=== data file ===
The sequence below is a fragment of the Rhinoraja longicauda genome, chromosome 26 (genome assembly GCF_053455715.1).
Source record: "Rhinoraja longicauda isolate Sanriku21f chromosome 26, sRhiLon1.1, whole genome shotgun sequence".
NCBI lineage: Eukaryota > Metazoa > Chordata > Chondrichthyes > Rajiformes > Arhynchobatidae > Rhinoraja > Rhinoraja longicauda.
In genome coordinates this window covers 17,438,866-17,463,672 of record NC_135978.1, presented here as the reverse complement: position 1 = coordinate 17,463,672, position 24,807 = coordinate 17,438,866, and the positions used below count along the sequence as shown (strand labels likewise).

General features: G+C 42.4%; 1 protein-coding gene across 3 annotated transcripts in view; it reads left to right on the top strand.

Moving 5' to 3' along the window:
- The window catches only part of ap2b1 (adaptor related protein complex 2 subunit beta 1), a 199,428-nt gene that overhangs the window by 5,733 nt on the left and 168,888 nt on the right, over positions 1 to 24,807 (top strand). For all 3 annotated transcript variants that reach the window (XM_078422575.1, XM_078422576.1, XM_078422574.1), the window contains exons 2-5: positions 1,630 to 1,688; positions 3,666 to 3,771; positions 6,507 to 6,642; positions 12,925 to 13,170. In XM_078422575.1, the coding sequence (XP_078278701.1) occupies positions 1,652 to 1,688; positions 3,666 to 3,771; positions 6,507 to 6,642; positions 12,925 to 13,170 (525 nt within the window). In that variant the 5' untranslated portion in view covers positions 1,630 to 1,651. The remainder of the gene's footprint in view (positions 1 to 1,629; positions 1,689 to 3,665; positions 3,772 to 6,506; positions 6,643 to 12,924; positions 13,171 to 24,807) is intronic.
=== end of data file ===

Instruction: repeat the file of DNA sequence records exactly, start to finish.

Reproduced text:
The sequence below is a fragment of the Rhinoraja longicauda genome, chromosome 26 (genome assembly GCF_053455715.1).
Source record: "Rhinoraja longicauda isolate Sanriku21f chromosome 26, sRhiLon1.1, whole genome shotgun sequence".
NCBI lineage: Eukaryota > Metazoa > Chordata > Chondrichthyes > Rajiformes > Arhynchobatidae > Rhinoraja > Rhinoraja longicauda.
In genome coordinates this window covers 17,438,866-17,463,672 of record NC_135978.1, presented here as the reverse complement: position 1 = coordinate 17,463,672, position 24,807 = coordinate 17,438,866, and the positions used below count along the sequence as shown (strand labels likewise).

General features: G+C 42.4%; 1 protein-coding gene across 3 annotated transcripts in view; it reads left to right on the top strand.

Moving 5' to 3' along the window:
- The window catches only part of ap2b1 (adaptor related protein complex 2 subunit beta 1), a 199,428-nt gene that overhangs the window by 5,733 nt on the left and 168,888 nt on the right, over positions 1 to 24,807 (top strand). For all 3 annotated transcript variants that reach the window (XM_078422575.1, XM_078422576.1, XM_078422574.1), the window contains exons 2-5: positions 1,630 to 1,688; positions 3,666 to 3,771; positions 6,507 to 6,642; positions 12,925 to 13,170. In XM_078422575.1, the coding sequence (XP_078278701.1) occupies positions 1,652 to 1,688; positions 3,666 to 3,771; positions 6,507 to 6,642; positions 12,925 to 13,170 (525 nt within the window). In that variant the 5' untranslated portion in view covers positions 1,630 to 1,651. The remainder of the gene's footprint in view (positions 1 to 1,629; positions 1,689 to 3,665; positions 3,772 to 6,506; positions 6,643 to 12,924; positions 13,171 to 24,807) is intronic.